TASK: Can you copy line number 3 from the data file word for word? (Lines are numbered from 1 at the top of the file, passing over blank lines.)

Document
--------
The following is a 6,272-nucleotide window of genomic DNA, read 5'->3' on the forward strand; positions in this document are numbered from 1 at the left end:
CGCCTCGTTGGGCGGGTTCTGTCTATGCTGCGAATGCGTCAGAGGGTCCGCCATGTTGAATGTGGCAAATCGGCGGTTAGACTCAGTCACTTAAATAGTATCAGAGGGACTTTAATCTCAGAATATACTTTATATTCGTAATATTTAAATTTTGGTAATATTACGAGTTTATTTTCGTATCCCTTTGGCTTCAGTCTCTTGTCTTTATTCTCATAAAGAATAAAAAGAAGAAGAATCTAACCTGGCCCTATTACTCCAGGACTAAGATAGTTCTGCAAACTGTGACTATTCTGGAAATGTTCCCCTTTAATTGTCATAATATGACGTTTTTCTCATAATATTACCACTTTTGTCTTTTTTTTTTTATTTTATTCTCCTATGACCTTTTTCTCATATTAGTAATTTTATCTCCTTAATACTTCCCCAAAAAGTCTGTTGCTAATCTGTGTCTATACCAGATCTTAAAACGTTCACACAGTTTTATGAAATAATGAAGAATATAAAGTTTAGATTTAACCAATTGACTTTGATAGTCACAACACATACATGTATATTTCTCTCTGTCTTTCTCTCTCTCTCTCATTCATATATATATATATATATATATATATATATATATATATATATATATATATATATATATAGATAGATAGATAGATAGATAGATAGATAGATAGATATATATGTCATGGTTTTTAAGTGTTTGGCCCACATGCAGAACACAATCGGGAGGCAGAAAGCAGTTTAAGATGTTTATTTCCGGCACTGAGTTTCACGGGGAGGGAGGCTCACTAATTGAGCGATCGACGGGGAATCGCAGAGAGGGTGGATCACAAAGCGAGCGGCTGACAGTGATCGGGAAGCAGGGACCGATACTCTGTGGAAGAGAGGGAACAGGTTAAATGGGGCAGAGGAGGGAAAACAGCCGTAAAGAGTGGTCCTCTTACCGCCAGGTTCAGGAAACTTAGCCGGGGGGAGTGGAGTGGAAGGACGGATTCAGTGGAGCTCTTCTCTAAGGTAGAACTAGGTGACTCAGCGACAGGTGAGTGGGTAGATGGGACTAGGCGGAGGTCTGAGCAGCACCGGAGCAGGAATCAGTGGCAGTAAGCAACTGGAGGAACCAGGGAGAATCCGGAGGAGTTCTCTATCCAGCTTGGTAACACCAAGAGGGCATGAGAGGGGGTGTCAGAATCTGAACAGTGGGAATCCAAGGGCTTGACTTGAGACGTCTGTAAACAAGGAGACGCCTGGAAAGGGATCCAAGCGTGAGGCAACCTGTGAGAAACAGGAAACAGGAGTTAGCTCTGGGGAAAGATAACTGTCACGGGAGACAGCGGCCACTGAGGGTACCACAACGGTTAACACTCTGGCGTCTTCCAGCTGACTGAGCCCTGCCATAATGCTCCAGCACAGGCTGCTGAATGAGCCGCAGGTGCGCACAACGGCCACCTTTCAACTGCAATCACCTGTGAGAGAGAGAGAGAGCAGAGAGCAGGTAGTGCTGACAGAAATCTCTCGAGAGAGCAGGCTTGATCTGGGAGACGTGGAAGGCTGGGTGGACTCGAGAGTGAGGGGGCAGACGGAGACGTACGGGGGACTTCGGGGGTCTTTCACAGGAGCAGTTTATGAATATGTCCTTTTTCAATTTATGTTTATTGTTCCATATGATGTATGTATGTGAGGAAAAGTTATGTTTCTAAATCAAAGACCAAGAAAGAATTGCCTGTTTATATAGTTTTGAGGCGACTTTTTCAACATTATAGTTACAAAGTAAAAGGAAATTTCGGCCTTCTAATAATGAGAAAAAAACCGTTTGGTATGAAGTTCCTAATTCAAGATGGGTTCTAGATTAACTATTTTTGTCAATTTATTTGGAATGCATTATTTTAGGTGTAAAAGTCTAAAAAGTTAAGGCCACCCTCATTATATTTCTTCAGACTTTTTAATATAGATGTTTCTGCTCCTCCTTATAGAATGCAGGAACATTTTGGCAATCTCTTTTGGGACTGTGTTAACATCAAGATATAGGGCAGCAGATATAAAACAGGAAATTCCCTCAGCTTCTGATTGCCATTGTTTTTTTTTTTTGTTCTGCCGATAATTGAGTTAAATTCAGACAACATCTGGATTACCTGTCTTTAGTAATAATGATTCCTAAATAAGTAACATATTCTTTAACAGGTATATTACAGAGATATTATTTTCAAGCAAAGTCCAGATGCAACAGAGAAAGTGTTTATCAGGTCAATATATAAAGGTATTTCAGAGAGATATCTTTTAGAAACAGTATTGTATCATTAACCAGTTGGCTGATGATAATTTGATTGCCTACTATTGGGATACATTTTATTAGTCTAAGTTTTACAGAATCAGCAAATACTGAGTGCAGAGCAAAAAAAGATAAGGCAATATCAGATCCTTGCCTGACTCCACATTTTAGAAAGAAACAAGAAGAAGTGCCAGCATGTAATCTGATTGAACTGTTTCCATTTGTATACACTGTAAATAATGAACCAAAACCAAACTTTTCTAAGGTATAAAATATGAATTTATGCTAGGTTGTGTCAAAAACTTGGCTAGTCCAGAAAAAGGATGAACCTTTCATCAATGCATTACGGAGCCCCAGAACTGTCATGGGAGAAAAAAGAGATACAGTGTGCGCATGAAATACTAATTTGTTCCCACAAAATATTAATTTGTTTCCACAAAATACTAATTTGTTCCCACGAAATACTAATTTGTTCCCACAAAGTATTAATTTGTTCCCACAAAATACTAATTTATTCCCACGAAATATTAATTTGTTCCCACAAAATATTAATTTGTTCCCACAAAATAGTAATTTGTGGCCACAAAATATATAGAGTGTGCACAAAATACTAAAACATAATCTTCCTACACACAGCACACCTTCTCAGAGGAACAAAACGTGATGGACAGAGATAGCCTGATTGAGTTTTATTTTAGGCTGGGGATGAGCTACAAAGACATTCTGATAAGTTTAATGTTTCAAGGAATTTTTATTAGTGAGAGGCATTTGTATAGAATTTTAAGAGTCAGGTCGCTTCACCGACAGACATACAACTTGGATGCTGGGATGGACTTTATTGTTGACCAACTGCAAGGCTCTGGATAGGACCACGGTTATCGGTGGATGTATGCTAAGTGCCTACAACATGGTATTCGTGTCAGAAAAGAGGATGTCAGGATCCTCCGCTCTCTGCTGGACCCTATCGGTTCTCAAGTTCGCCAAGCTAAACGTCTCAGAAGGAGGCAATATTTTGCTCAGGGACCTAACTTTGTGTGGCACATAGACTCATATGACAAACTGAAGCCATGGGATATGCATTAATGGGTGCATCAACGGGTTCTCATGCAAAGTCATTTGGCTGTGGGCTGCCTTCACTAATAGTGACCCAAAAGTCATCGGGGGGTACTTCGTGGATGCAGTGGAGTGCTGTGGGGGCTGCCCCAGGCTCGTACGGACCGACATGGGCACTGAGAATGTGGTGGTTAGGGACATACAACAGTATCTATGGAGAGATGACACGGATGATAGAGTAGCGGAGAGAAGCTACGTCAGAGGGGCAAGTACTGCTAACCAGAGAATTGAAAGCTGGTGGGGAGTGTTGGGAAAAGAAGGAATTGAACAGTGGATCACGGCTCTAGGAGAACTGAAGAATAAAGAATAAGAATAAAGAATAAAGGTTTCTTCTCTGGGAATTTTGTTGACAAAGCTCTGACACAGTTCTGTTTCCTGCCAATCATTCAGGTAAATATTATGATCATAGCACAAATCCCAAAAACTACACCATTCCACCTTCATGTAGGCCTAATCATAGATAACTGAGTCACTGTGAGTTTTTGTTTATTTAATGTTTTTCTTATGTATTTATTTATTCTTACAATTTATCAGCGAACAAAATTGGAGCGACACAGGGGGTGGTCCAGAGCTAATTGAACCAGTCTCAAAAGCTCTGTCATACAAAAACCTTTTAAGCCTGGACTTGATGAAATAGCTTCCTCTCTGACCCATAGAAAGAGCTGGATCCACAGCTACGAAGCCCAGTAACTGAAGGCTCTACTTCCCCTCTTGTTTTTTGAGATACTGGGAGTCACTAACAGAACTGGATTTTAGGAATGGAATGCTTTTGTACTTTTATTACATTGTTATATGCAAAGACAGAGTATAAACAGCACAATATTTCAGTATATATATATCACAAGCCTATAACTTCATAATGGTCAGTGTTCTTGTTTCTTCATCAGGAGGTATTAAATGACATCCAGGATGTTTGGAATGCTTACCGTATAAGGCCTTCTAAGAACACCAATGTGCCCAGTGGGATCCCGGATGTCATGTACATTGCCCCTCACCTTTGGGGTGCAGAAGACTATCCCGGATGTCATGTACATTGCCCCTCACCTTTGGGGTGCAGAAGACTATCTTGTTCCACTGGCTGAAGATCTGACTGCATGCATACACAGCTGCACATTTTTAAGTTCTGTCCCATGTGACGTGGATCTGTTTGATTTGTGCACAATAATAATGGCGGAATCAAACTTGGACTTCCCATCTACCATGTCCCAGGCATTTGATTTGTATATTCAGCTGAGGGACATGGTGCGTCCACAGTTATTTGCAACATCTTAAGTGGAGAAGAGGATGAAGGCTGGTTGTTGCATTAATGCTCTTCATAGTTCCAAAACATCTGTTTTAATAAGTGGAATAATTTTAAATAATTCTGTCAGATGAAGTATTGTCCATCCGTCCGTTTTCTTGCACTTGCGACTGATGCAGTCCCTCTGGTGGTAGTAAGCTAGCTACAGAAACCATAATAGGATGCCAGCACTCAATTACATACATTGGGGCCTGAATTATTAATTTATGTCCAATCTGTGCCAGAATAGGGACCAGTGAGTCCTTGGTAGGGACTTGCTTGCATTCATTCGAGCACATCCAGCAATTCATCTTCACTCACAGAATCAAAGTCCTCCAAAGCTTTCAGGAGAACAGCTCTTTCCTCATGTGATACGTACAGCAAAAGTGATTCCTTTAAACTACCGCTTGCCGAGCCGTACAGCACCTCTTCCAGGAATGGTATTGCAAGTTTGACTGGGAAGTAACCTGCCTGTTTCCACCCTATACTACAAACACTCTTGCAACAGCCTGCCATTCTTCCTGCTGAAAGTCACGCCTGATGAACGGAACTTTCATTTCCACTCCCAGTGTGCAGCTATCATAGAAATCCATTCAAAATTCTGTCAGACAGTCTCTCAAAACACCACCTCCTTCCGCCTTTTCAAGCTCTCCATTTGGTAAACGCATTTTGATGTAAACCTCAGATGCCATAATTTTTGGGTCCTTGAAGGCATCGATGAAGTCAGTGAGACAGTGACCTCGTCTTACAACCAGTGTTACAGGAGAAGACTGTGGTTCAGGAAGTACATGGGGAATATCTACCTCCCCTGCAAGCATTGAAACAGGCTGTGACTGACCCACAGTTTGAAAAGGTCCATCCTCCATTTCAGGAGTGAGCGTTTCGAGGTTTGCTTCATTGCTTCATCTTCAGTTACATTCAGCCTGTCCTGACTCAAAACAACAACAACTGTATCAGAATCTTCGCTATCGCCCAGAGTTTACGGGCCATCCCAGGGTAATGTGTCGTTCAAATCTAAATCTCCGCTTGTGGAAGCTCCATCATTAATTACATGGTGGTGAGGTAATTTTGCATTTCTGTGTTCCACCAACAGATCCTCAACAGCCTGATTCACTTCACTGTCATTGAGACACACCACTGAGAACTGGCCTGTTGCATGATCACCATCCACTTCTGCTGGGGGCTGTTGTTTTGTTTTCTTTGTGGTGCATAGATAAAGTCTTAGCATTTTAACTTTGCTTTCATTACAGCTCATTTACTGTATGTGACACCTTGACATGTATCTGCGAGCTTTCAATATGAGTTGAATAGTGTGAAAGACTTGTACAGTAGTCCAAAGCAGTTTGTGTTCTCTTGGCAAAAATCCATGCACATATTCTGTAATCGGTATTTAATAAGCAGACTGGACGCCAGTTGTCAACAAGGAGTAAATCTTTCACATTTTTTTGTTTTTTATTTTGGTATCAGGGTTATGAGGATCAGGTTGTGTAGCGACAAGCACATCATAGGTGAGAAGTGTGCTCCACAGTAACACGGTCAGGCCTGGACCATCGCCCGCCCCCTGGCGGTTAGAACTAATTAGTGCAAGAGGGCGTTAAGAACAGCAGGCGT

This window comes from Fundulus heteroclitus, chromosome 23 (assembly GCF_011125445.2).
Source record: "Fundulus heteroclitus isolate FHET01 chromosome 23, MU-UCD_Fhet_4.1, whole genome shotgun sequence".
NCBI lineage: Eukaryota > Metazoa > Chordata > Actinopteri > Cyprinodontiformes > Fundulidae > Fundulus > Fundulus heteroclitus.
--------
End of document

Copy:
This window comes from Fundulus heteroclitus, chromosome 23 (assembly GCF_011125445.2).